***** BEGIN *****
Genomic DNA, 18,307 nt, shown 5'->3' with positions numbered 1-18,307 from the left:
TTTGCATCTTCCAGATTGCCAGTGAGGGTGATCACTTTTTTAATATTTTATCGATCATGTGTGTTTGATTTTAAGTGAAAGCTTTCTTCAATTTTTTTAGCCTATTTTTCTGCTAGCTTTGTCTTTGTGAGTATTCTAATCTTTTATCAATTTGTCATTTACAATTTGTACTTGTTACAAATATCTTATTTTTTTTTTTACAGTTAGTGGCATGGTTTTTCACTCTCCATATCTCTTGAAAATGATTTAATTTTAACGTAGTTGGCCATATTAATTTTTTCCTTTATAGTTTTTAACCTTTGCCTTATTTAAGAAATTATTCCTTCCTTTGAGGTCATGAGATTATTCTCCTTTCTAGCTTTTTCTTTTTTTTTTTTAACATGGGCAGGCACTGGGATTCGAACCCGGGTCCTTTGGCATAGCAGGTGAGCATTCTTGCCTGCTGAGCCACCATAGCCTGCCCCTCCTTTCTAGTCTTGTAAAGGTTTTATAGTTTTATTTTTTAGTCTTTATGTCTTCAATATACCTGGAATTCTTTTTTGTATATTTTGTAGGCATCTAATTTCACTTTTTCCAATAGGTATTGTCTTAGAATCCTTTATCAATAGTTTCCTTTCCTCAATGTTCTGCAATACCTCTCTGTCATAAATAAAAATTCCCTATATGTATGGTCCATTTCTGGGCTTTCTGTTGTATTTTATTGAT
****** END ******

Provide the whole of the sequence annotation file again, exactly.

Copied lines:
Genomic DNA, 18,307 nt, shown 5'->3' with positions numbered 1-18,307 from the left:
TTTGCATCTTCCAGATTGCCAGTGAGGGTGATCACTTTTTTAATATTTTATCGATCATGTGTGTTTGATTTTAAGTGAAAGCTTTCTTCAATTTTTTTAGCCTATTTTTCTGCTAGCTTTGTCTTTGTGAGTATTCTAATCTTTTATCAATTTGTCATTTACAATTTGTACTTGTTACAAATATCTTATTTTTTTTTTTACAGTTAGTGGCATGGTTTTTCACTCTCCATATCTCTTGAAAATGATTTAATTTTAACGTAGTTGGCCATATTAATTTTTTCCTTTATAGTTTTTAACCTTTGCCTTATTTAAGAAATTATTCCTTCCTTTGAGGTCATGAGATTATTCTCCTTTCTAGCTTTTTCTTTTTTTTTTTTAACATGGGCAGGCACTGGGATTCGAACCCGGGTCCTTTGGCATAGCAGGTGAGCATTCTTGCCTGCTGAGCCACCATAGCCTGCCCCTCCTTTCTAGTCTTGTAAAGGTTTTATAGTTTTATTTTTTAGTCTTTATGTCTTCAATATACCTGGAATTCTTTTTTGTATATTTTGTAGGCATCTAATTTCACTTTTTCCAATAGGTATTGTCTTAGAATCCTTTATCAATAGTTTCCTTTCCTCAATGTTCTGCAATACCTCTCTGTCATAAATAAAAATTCCCTATATGTATGGTCCATTTCTGGGCTTTCTGTTGTATTTTATTGAT